Production and high temperature treatment of syngas.
Botha, Martin Francis.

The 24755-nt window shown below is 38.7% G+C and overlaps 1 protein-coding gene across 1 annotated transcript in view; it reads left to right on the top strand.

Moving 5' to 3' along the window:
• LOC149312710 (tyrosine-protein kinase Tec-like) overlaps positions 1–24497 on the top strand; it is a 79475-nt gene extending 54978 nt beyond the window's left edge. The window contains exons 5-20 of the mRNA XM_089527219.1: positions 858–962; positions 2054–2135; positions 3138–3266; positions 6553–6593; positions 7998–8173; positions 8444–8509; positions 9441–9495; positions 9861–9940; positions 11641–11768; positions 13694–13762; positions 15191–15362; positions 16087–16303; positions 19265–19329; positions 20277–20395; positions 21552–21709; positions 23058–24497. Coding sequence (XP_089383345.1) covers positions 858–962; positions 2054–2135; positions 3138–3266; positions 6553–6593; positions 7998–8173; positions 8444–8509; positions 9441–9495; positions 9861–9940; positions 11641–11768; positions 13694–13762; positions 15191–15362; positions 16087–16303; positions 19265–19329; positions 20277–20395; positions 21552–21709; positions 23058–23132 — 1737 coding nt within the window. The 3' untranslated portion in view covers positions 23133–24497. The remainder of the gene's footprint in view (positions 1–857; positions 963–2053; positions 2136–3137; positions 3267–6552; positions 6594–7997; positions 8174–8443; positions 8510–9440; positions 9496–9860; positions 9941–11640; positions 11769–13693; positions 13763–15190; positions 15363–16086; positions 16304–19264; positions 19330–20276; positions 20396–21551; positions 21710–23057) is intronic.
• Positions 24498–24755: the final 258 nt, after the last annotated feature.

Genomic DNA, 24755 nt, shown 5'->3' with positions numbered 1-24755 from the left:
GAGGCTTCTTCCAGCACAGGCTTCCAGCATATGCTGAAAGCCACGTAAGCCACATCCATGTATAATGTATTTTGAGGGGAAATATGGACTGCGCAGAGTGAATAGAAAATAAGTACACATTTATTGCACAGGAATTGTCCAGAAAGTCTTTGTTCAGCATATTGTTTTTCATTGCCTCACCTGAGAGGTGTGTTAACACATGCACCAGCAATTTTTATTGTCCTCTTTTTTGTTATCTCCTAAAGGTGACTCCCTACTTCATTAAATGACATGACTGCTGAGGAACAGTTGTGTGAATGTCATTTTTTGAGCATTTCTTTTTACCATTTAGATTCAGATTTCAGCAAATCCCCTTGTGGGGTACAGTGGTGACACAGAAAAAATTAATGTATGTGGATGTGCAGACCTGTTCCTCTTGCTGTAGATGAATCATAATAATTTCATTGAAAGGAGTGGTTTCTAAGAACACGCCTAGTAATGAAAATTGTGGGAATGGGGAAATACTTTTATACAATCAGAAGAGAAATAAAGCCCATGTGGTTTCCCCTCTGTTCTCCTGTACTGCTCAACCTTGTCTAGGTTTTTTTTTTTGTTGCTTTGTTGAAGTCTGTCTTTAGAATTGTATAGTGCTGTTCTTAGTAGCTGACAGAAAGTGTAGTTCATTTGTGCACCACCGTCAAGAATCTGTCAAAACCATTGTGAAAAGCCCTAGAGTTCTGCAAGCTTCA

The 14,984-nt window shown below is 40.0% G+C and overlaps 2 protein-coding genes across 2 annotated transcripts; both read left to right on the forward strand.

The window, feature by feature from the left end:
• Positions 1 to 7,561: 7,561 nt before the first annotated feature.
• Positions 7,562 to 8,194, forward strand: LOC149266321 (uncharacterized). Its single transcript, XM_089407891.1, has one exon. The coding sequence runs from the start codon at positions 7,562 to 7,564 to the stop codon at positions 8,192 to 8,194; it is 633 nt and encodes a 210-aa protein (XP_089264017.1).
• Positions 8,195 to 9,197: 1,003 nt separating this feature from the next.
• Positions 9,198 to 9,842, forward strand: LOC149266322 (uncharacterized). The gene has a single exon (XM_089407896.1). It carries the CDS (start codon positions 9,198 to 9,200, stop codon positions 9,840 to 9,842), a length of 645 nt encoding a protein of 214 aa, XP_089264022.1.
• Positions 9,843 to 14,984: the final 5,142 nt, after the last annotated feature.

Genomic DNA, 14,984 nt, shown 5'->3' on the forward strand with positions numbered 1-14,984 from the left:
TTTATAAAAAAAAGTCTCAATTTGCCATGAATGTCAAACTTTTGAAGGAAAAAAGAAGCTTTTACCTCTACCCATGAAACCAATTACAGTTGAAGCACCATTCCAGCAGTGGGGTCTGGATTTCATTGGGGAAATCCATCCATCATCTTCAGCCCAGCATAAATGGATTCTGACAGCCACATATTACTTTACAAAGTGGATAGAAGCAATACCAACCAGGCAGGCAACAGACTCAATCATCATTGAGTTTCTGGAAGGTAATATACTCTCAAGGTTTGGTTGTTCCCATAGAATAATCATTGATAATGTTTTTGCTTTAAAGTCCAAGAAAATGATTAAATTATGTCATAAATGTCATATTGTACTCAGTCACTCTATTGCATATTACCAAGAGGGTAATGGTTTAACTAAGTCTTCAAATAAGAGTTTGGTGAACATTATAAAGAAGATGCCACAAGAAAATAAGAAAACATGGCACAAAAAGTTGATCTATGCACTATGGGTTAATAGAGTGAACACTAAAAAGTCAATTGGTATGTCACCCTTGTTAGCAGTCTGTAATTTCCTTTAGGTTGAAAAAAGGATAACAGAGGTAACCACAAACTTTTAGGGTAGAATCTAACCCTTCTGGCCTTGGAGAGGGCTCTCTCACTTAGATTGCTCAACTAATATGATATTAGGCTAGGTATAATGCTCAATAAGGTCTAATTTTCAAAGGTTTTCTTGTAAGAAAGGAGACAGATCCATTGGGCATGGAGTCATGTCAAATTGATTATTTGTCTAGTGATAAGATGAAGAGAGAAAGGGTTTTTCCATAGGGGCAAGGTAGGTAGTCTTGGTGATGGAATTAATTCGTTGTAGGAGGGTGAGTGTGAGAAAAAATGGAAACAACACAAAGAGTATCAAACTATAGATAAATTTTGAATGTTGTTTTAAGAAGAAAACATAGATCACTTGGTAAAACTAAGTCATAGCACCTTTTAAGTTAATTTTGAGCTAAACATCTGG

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Gas cleaning is an essential step in many chemical processes. The reason for cleaning is to remove components that can damage equipment or inhibit further reactions. The treatment can include the removal of particulates, removal of one or more chemical species, or the conversion of one species to another. The gases include natural gases, combustion gases or synthesis gas (syngas). Of particular importance is the hot gas desulphurization (HGD) of syngas after gasification. This method of treatment offers potential energy and raw material savings to traditional ‘wet’ gas cleaning methods, such as physical or chemical absorption. Syngas is a valuable intermediate product because it can be processed into a number of different chemicals. These range from hydrocarbon chains (Fischer-Tropsch reactions), methanol, and ammonia (from hydrogen in the syngas). Methanol and ammonia are important raw materials to produce other chemicals. Syngas can be used for production of electricity via gas turbines in an Integrated Gasification Combined Cycle (IGCC) plant. In this study, a laboratory scale gasification and desulphurization unit was designed and constructed for removal of hydrogen sulphide (H2S) from syngas. The gasifier operates at moderately high temperature (700-900 °C) and low pressure (1-3 bar g) to produce syngas containing H2S (1-6 mol %) from a liquid hydrocarbon fuel mixture and oxygen. Desulphurization occurs in a fixed bed isothermal reactor (300-600 °C) whereby H2S is removed by chemical reaction with a sorbent. The fuel used was a mixture of methanol and ipropanethiol and the sorbent chosen was zinc oxide. The apparatus was tested to obtain a reliable experimental method. A series of experiments were conducted to determine two results: Firstly, to see the performance of the unit during repeated sorbent testing (i.e. a systematic experimental run programme). Secondly, to determine the effect of some process variables (temperature, flowrate and particle size) on the conversion of sorbent. GC analysis of the syngas showed consistent gas composition during the experiment, an important result which justifies this new method of syngas production from a liquid fuel. The final conversions from ZnO to ZnS ranged from 2-12 mole %. However, there was some variation under repeated conditions, which showed the need for additional method development.